The connection between bringing international students to a place they can call home, teaching them English, and getting them accustomed to a new city’s culture is one that the people working at PRISM enjoy, which is why they continue to come back.

“It is really special when you go to another country and make friends with a national from that other country,” said Boyd.

One of the biggest issues the employees at PRISM face is teaching students English. Wagoner says that the majority of students coming to the U.S. speak English as a second language to Chinese or Hiragana, one of the main three Japanese languages.

“We don’t do a lot of work where we are speaking to a large number of people because the listening comprehension is the most difficult one,” said Wagoner.

Because of this, Wagoner likes to teach English in small groups rather than all at once.  Boyd adds that most of the students come from China, with India being second. South Korea, Japan, and other Asian countries make up the majority of the represented nationalities.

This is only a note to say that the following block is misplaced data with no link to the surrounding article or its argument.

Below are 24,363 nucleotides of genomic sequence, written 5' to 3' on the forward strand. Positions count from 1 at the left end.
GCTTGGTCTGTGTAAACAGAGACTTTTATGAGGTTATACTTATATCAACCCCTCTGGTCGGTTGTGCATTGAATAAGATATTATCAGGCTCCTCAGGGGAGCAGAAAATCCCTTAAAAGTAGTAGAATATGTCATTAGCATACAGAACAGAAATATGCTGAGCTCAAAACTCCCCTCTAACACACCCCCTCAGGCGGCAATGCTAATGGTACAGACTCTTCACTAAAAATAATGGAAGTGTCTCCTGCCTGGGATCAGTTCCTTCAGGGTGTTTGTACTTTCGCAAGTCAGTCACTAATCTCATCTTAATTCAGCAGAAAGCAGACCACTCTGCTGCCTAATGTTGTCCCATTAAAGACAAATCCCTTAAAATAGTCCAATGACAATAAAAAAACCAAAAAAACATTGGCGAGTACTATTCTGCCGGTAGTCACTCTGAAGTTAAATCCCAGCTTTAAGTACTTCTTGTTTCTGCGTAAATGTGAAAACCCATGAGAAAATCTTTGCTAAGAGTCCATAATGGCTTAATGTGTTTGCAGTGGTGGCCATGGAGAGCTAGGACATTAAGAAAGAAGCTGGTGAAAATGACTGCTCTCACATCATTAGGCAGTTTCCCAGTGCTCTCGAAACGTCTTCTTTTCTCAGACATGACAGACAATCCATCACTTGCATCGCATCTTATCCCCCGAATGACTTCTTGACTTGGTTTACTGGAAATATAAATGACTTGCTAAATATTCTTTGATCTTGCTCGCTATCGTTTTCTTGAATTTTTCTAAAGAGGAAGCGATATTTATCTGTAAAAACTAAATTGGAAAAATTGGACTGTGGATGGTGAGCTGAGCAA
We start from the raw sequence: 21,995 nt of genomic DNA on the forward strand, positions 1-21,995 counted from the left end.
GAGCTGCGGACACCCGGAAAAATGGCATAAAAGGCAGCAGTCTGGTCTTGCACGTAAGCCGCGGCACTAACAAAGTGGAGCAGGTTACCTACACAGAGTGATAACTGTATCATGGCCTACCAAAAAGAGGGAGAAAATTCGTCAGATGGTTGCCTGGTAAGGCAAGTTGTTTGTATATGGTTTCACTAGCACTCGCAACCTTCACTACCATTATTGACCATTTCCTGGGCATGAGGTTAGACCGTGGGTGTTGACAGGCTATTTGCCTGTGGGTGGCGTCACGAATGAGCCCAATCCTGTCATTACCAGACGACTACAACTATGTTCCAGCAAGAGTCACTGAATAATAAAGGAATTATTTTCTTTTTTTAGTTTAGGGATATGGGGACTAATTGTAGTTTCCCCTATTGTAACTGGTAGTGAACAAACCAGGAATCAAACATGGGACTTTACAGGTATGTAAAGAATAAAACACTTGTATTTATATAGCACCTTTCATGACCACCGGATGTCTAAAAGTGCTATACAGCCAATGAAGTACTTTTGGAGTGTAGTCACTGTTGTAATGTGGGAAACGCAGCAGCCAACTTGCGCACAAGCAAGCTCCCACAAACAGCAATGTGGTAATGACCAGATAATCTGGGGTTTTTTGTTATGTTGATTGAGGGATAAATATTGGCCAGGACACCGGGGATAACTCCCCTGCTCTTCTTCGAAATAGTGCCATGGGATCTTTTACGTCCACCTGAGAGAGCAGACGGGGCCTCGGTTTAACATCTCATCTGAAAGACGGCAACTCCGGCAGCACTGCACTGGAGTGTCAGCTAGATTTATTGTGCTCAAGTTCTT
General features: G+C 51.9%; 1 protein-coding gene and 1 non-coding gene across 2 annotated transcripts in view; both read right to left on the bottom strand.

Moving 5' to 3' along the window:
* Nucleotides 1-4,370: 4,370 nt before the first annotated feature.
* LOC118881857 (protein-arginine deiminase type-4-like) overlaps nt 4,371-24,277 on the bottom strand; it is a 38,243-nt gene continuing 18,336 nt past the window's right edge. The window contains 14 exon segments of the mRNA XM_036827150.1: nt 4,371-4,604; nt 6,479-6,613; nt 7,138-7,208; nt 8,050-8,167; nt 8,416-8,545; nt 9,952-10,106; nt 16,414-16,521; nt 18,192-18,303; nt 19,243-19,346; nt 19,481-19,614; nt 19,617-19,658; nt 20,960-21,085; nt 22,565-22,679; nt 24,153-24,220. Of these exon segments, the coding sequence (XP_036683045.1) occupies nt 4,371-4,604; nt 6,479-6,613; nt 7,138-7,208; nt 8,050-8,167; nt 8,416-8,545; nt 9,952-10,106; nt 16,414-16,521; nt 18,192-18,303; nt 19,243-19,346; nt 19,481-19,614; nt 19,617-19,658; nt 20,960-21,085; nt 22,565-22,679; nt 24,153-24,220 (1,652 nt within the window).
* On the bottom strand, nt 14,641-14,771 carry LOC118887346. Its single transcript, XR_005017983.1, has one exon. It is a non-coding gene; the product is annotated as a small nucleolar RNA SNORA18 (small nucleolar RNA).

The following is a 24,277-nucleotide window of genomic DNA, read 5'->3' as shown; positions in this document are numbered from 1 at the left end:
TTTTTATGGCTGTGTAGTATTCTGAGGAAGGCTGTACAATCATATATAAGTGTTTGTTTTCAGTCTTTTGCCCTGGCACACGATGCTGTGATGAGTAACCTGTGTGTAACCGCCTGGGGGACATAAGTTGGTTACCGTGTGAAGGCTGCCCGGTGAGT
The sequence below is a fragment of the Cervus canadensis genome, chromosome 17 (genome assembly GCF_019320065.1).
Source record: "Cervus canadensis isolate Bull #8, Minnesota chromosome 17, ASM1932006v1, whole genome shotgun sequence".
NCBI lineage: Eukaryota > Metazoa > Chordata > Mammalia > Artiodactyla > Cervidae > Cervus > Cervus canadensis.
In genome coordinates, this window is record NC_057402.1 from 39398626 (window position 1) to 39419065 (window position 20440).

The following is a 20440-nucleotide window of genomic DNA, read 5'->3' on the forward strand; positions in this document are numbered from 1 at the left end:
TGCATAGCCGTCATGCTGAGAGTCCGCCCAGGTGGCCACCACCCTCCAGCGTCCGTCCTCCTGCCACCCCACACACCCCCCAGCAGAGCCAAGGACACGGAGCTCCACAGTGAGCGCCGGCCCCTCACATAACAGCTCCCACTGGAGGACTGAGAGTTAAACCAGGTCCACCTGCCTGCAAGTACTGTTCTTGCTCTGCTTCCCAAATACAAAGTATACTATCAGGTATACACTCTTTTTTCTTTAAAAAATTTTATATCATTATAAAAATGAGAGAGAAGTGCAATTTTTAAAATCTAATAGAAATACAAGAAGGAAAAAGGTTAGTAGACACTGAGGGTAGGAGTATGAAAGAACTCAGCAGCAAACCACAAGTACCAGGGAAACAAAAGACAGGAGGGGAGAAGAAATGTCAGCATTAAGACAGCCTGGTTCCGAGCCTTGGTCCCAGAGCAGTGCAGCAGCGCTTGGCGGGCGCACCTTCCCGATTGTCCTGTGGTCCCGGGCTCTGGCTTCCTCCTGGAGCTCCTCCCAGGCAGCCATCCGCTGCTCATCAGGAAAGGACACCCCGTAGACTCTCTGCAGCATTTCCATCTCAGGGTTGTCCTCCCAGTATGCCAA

Wagoner said the language barrier between the foreign students and the languages used in the classrooms at Pitt and CMU are a difficult transition.

“You can’t reach 100 people by addressing 100 people in the room together” – Wagoner

One of the most exciting things Boyd enjoys from being involved with PRISM is the stories he hears from his students after they go back to their home countries. He says that when they do positive things for their own people, it adds to the positive impact that this type of organization can have on the world.

“We met a guy here who was a psychiatrist and he and his wife went back to Brazil where they went to help their church start a ministry for street children,” said Boyd.

The part of Brazil is extremely poor, adds Boyd. When the students involved in PRISM returned to their home, they stayed connected to the organization and even used the knowledge they learned in Pittsburgh to begin a similar organization.

Whether it be hearing about former students starting a Sunday school program in Bangkok or helping his current students enjoy their learning experience in America, it is clear that Boyd and Wagoner enjoy what they do.

Their students feel the same way.

Xu, who felt stressed coming to Pittsburgh for school from Shanghai, admits he felt isolated and lonely when he first arrived. His shyness and lack of knowledge on American culture played a role in his isolated feeling.

“After I joined PRISM, I made a couple friends and things got better” – Xu